Dispatches from Cuba: Part I
Every summer, the LSU Honors College offers its students a summer study abroad program. The program has taken Honors students to South Africa and China, and this year, to Cuba. The Honors in Cuba program arrived in Havana on Sunday, June 1 and has been following a jam-packed itinerary ever since.
Students participating in the program began with three days of intensive instruction on LSU’s campus. Assistant Professor of History Devyn Benson, who, along with Honors College Academic Advisor Jeremy Joiner, is leading the trip, acquainted students with Cuban history. Students also learned what to expect while traveling in Cuba; for example, visitors to Cuba will find that access to mobile networks and internet is either cost-prohibitive or simply unavailable.
After landing at Jose Marti International Airport on June 1st and settling into their residences in Havana, our travellers had their first in-Cuba course meeting. The program’s seminar-style classes congregate at 9AM each morning in the Juan Marinello Cuban Research Institute, the trip’s co-sponsor with LSU. Classes delve further into Cuban history—students have thus far covered the Cuban Wars of Independence and the Cuban Revolution—and Cuban culture and society. Guest lecturers from the Juan Marinello Institute lead daily class discussions on topics such as Cuban politics, race relations, and LGBT rights.
Afternoons are for local outings. On their first day, students were treated to a tour of La Habana Vieja (Old Havana) and Plaza de la Revolución (Revolution Square). Old Havana consists of almost 1,000 buildings of historic importance spanning five centuries and is one of the largest, primarily unaltered colonial complexes in the Americas. Revolution Square has been the administrative and political center of Cuba since the early 1950s. Vast and austere, it is ringed by government buildings and is where former President Fidel Castro and other political figures address the Cuban public.
Other trips have taken students to the US Interests Section—the de facto US embassy to Cuba, since the two countries do not have formal diplomatic relations—and to Regla, a port town across the harbor from Havana. Freed slaves settled in Regla in the 19th century, and the town’s Afro-Cuban heritage is unique in Cuba. Students toured local churches and museums, which display idiosyncratic religious artifacts such as black Madonnas and orishas, spirits of the Santeria religion.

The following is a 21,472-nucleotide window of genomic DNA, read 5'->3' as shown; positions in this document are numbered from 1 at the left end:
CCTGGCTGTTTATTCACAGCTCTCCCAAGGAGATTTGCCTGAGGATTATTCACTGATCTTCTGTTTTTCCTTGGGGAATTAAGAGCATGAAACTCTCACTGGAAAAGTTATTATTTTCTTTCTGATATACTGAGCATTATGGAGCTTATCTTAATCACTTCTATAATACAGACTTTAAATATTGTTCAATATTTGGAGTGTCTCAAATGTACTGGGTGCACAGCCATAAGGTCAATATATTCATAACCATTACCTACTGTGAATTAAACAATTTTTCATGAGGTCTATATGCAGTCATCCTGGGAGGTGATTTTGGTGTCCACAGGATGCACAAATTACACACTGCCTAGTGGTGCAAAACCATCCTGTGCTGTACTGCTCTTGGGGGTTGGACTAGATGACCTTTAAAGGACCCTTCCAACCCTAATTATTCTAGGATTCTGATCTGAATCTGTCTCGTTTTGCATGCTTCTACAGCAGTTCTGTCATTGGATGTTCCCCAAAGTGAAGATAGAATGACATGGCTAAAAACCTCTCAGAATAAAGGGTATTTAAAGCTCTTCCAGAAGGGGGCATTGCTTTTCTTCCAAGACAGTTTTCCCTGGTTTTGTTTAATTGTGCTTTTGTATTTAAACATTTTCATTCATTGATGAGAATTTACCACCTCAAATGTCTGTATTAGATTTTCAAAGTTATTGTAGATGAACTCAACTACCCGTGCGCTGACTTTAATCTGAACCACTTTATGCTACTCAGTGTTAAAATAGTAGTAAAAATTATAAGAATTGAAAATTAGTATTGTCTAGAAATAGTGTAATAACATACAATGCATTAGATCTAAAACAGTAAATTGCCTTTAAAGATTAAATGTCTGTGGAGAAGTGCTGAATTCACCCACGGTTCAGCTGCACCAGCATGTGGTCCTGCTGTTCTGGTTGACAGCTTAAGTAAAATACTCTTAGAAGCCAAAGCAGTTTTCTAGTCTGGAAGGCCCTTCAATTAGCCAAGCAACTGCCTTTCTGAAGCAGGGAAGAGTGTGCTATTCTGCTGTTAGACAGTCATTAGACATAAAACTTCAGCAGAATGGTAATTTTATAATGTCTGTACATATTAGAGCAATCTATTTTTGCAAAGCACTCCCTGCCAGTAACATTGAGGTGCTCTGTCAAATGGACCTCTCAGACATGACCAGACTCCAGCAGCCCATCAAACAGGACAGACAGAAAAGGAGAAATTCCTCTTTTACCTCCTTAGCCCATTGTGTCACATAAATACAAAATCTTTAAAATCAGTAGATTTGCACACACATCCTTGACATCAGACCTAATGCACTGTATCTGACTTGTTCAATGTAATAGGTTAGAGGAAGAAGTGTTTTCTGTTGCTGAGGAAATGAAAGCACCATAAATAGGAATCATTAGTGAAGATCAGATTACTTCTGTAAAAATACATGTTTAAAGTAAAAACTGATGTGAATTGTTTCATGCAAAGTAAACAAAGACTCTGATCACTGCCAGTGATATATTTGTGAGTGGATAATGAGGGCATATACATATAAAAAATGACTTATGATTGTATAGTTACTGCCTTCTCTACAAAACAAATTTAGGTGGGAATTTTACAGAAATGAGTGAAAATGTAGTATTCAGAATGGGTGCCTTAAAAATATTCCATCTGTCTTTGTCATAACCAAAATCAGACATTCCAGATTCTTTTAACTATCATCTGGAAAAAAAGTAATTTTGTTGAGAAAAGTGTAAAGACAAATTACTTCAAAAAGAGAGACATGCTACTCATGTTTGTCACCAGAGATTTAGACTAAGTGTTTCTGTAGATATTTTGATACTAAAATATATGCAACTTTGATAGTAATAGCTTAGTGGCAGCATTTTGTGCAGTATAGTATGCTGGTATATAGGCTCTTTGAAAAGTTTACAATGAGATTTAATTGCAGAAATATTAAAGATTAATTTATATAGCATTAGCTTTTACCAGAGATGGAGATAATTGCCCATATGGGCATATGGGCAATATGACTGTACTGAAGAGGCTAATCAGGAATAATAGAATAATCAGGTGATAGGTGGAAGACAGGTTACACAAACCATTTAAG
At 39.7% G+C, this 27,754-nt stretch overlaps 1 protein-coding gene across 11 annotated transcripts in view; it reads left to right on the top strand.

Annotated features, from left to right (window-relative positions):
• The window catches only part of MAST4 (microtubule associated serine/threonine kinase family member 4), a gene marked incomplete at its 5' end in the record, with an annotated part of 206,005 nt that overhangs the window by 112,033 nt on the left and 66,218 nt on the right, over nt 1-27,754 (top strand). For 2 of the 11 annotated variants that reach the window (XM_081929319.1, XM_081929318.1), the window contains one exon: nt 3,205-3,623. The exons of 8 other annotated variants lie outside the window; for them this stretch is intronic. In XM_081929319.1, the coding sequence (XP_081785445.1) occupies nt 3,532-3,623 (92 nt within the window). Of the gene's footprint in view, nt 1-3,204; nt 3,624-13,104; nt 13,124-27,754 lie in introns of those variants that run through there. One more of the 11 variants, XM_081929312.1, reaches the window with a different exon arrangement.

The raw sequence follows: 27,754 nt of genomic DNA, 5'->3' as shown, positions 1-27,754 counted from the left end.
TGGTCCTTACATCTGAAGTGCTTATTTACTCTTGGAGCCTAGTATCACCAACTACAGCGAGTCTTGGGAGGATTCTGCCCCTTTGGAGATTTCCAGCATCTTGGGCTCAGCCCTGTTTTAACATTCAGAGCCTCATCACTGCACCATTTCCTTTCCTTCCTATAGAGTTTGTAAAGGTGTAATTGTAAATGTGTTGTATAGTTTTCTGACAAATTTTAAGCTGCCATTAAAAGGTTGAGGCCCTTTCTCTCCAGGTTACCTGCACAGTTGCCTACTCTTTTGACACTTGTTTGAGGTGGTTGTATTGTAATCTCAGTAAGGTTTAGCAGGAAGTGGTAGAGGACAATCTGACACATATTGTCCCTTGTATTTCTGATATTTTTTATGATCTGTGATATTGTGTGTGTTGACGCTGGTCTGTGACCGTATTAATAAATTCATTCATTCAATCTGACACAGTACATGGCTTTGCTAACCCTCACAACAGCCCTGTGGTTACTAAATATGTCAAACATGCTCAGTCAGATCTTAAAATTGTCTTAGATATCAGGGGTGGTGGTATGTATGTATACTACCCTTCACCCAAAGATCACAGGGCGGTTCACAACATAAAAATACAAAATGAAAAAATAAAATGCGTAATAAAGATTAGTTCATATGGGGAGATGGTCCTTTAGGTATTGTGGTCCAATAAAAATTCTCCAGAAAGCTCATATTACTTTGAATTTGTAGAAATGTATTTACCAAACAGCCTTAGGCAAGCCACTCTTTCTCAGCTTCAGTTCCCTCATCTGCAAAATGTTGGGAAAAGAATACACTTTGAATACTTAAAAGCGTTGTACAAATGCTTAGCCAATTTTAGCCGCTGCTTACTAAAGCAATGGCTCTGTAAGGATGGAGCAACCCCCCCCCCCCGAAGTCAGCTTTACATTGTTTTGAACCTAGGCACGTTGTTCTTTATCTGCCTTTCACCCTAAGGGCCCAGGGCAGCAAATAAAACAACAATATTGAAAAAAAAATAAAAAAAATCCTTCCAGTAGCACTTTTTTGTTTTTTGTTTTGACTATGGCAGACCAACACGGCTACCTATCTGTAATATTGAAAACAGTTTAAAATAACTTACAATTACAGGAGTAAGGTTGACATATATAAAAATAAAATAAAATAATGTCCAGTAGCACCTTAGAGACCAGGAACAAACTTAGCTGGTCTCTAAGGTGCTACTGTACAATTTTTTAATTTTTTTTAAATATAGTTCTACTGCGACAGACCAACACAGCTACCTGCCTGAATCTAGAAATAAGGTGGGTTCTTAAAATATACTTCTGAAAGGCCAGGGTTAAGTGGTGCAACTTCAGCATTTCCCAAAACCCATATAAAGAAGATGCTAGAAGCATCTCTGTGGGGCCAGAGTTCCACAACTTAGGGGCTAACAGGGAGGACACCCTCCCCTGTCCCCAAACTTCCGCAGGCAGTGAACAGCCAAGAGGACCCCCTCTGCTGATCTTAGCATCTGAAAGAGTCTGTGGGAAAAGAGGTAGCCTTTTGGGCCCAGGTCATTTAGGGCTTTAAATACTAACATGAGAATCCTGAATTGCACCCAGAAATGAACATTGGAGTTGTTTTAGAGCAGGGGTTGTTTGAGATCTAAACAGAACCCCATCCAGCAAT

Students have also visited local community organization, such as Proyecto Communitario Ecológico Espiral, a grassroots environmental project, and Cintio Vitier, an arts workshop (named for the Cuban poet and essayists) that provides painting, drama, music and dance classes to children and teenagers. (Honors College students were given a lesson in salsa dancing!) On June 11, the Honors in Cuba program visited Cuba’s Literacy Campaign Museum, which documents the year-long effort to abolish illiteracy in Cuba after the Cuba Revolution in 1961. In this campaign, Fidel Castro mobilized 100,000 young volunteers to bring literacy education to rural areas of the country. In the space of a single year, the national literacy rate increased from 60% to 96%.
Weekends are reserved for overnight trips to locales outside of Havana. For their first weekend in Cuba, students traveled to Viñales, a lush city in north-central Cuba. Viñales is dotted with mogotes—round, steep hills that rise sharply out of a flat valley—and is an agricultural area where coffee, tobacco, fruit and vegetables are grown. Viñales is rumored to be Fidel Castro’s favorite place in Cuba. While in the area, students will also visit Las Terrazas, a nature reserve.
With what little internet access they have, Honors in Cuba participants have reported back to the Honors College that “Havana is absolutely beautiful”, “everyone we meet is so pleasant” and “eager to help us with our Spanish”, and that they “can’t wait to see what next week has in store!”
Neither can we. Tune in to honors.lsu.edu/news for future Dispatches from Cuba.
Article by Liz Billet, LSU Honors College Communications Coordinator, 225-578-0083, firstname.lastname@example.org
For more information on LSU Honors College study abroad programs, visit honors.lsu.edu or e-mail email@example.com.